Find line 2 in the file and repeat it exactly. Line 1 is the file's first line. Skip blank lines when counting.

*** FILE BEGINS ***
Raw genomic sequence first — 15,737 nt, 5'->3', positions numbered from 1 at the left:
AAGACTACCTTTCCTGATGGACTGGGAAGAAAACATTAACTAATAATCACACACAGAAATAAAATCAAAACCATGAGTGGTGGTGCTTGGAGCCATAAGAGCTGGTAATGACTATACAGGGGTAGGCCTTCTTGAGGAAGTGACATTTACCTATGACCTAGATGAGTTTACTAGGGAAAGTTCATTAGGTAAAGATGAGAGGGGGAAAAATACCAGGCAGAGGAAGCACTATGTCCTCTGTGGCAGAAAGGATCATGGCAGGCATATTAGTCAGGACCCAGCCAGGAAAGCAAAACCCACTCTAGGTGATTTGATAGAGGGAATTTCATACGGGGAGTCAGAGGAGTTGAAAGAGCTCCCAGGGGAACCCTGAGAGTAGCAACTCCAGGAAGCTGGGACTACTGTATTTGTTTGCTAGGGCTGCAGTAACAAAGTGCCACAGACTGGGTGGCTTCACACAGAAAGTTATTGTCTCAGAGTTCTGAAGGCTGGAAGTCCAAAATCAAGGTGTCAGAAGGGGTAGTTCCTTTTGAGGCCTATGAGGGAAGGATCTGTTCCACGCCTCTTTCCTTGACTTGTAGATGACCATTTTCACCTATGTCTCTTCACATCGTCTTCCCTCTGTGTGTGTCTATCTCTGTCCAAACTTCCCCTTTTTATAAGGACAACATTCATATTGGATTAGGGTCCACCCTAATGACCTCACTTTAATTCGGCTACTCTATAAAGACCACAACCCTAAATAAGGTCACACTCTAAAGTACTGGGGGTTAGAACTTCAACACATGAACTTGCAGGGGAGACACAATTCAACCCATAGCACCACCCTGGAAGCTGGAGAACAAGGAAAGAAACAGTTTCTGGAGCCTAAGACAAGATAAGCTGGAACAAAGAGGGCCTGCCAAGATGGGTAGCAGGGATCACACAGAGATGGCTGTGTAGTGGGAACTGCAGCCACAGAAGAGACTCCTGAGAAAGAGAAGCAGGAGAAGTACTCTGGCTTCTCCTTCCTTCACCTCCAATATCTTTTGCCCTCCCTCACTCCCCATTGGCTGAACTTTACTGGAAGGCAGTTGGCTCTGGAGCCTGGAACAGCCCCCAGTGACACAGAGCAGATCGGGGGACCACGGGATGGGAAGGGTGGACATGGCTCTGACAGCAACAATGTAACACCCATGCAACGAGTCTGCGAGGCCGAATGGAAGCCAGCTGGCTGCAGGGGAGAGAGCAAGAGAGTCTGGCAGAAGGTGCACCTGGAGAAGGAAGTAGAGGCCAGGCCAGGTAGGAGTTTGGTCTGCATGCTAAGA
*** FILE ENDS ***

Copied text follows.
AAGACTACCTTTCCTGATGGACTGGGAAGAAAACATTAACTAATAATCACACACAGAAATAAAATCAAAACCATGAGTGGTGGTGCTTGGAGCCATAAGAGCTGGTAATGACTATACAGGGGTAGGCCTTCTTGAGGAAGTGACATTTACCTATGACCTAGATGAGTTTACTAGGGAAAGTTCATTAGGTAAAGATGAGAGGGGGAAAAATACCAGGCAGAGGAAGCACTATGTCCTCTGTGGCAGAAAGGATCATGGCAGGCATATTAGTCAGGACCCAGCCAGGAAAGCAAAACCCACTCTAGGTGATTTGATAGAGGGAATTTCATACGGGGAGTCAGAGGAGTTGAAAGAGCTCCCAGGGGAACCCTGAGAGTAGCAACTCCAGGAAGCTGGGACTACTGTATTTGTTTGCTAGGGCTGCAGTAACAAAGTGCCACAGACTGGGTGGCTTCACACAGAAAGTTATTGTCTCAGAGTTCTGAAGGCTGGAAGTCCAAAATCAAGGTGTCAGAAGGGGTAGTTCCTTTTGAGGCCTATGAGGGAAGGATCTGTTCCACGCCTCTTTCCTTGACTTGTAGATGACCATTTTCACCTATGTCTCTTCACATCGTCTTCCCTCTGTGTGTGTCTATCTCTGTCCAAACTTCCCCTTTTTATAAGGACAACATTCATATTGGATTAGGGTCCACCCTAATGACCTCACTTTAATTCGGCTACTCTATAAAGACCACAACCCTAAATAAGGTCACACTCTAAAGTACTGGGGGTTAGAACTTCAACACATGAACTTGCAGGGGAGACACAATTCAACCCATAGCACCACCCTGGAAGCTGGAGAACAAGGAAAGAAACAGTTTCTGGAGCCTAAGACAAGATAAGCTGGAACAAAGAGGGCCTGCCAAGATGGGTAGCAGGGATCACACAGAGATGGCTGTGTAGTGGGAACTGCAGCCACAGAAGAGACTCCTGAGAAAGAGAAGCAGGAGAAGTACTCTGGCTTCTCCTTCCTTCACCTCCAATATCTTTTGCCCTCCCTCACTCCCCATTGGCTGAACTTTACTGGAAGGCAGTTGGCTCTGGAGCCTGGAACAGCCCCCAGTGACACAGAGCAGATCGGGGGACCACGGGATGGGAAGGGTGGACATGGCTCTGACAGCAACAATGTAACACCCATGCAACGAGTCTGCGAGGCCGAATGGAAGCCAGCTGGCTGCAGGGGAGAGAGCAAGAGAGTCTGGCAGAAGGTGCACCTGGAGAAGGAAGTAGAGGCCAGGCCAGGTAGGAGTTTGGTCTGCATGCTAAGA